You may recall when you were younger and afraid of what might be underneath the bed at night, or in the closet. It can be hard as children to navigate different fears, and figure out which one is valid and which one is rooted in something that doesn’t even exist. If your child is struggling with keeping fiction out of their real lives, then these tips and tricks may help you!

Explaining Fictional Fears

It’s far too easy for most children to not separate fact from fiction, especially with how easy it is to incorporate the fantasy world into the real world. Usually, children outgrow this phase through explanation from adults and seeing with their own eyes how unfounded their fears are. But some children can struggle with this, or may refuse to see what isn’t real. Make sure you’re talking with your child often about the differences between reality and fiction. Even more important is showing or telling them how to tell the difference as well, since there’s a lot of false advertising and information available everywhere. This can make it difficult for most children to figure out what’s false, especially if they don’t have anyone helping them. Explain how it’s highly unlikely that there’s a monster under their bed for however many reasons you need to calm your child down, then you also get down and look under the bed together to solidify these thoughts for them. Many children may not fully understand something until they’re shown, so some parents can talk until they’re blue in the face and make no progress.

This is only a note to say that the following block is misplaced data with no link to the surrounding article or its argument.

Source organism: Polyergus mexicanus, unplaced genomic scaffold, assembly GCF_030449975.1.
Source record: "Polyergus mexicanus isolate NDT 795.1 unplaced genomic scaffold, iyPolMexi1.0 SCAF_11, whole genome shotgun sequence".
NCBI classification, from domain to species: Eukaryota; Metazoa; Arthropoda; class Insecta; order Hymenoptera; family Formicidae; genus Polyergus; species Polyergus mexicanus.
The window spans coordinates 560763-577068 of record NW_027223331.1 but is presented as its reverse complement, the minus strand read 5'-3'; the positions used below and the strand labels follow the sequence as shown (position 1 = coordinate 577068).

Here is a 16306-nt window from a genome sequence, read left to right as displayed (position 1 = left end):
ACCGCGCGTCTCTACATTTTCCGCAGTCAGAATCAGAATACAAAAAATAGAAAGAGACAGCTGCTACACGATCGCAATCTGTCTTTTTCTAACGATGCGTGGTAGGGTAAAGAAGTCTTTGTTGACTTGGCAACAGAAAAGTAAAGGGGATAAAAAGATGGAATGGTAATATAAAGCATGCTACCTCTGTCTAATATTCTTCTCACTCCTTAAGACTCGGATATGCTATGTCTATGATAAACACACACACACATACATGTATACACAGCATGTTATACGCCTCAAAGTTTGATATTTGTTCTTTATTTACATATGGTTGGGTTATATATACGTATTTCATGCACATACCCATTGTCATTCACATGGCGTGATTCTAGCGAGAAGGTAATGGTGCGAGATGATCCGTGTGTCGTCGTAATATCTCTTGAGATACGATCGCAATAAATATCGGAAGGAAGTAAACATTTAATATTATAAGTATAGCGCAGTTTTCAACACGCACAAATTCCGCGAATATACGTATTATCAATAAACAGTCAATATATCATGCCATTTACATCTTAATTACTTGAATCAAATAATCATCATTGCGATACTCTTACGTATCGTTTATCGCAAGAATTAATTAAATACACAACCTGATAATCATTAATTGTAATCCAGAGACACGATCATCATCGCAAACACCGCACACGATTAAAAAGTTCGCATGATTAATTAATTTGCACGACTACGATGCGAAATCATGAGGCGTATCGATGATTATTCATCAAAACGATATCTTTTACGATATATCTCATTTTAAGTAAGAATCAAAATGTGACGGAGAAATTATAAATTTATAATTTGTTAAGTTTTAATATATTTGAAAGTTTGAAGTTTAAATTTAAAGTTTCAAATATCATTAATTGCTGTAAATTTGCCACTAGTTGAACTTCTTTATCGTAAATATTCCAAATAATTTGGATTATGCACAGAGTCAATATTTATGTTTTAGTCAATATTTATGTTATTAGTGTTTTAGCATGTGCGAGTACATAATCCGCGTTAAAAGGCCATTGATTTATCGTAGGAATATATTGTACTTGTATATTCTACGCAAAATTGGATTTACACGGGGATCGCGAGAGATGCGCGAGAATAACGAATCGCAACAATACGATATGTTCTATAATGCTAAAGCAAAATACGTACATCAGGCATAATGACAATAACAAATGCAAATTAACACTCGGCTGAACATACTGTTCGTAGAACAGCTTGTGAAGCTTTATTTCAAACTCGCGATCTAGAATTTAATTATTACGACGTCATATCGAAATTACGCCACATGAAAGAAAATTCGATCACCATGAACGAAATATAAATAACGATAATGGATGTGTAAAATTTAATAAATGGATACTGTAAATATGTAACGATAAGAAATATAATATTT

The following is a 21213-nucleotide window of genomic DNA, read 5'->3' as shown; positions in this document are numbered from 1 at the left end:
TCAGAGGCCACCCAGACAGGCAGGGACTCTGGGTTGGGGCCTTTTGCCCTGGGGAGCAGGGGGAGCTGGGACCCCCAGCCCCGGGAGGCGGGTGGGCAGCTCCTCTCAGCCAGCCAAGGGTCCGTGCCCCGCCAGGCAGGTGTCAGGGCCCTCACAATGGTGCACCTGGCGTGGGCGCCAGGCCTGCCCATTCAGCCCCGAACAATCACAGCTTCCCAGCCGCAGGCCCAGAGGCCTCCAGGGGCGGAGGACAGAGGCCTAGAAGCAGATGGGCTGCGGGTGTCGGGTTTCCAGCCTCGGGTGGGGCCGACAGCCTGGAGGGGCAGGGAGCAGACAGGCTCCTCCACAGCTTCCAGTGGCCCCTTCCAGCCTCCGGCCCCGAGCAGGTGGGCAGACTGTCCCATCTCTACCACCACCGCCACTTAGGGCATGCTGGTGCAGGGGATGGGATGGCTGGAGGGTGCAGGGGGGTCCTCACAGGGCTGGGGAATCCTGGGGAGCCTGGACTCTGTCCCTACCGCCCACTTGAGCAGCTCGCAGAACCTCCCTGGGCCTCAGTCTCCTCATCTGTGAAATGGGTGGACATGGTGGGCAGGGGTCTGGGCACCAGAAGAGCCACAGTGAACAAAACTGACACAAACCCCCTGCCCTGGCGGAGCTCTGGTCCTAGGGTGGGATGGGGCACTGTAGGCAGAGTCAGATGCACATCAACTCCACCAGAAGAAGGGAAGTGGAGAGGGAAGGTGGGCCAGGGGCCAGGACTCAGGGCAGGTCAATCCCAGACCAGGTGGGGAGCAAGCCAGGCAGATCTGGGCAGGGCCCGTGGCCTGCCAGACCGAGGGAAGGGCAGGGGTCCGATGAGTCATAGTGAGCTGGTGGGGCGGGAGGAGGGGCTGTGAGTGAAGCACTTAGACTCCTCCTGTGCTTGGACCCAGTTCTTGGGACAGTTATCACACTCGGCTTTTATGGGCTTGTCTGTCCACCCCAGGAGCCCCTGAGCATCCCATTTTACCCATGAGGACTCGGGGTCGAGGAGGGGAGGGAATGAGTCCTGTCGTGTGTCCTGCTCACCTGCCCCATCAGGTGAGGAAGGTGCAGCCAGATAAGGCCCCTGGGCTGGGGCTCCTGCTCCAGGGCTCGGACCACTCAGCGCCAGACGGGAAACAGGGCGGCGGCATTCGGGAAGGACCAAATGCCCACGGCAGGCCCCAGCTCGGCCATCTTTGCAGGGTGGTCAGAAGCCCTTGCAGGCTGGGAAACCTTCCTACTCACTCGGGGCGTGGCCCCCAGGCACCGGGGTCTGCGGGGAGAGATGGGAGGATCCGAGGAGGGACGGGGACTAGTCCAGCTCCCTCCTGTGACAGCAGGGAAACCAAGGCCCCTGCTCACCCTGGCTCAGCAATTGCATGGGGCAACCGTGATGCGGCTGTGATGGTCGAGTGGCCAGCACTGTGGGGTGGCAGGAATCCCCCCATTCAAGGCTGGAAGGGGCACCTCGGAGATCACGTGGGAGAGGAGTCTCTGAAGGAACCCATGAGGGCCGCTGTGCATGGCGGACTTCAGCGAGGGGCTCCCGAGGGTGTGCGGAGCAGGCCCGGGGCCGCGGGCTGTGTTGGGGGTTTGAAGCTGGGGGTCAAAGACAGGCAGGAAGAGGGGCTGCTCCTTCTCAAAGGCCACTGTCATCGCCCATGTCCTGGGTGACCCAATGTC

Be A Comfort

And remember that just because you know what’s real and what’s not, doesn’t mean your child won’t pick up on these clues either. It can be easy for us to know when something is fake because we’ve developed that understanding of reality already, but children are typically living in more of a fantasy world than most. As kids grow, they begin to realize what’s real and what’s not, and get used to distinguishing these items. Some children develop this early while other’s will be much older, so be patient. Don’t automatically assume they know, so be prepared to explain. And make sure you are not making a big production of what they don’t know is fantasy, as you’ll want to be comfort for them. If they’re scared of something in the house or at school, it’s going to affect their everyday routine. They’re going to be scared, and want to be comforted while they sort through these situations, and if they don’t have anyone to turn to, it may make the situation worse. 

If it’s a high fear of individual items or animals, such as spiders or rodents, these fears aren’t necessarily going to go away. If speaking and demonstrating what’s real and not real with your child and they are still experiencing a high level of fear, it may be time to seek a therapist or other professional’s advice on the best course of action. 

Katie Kyzivat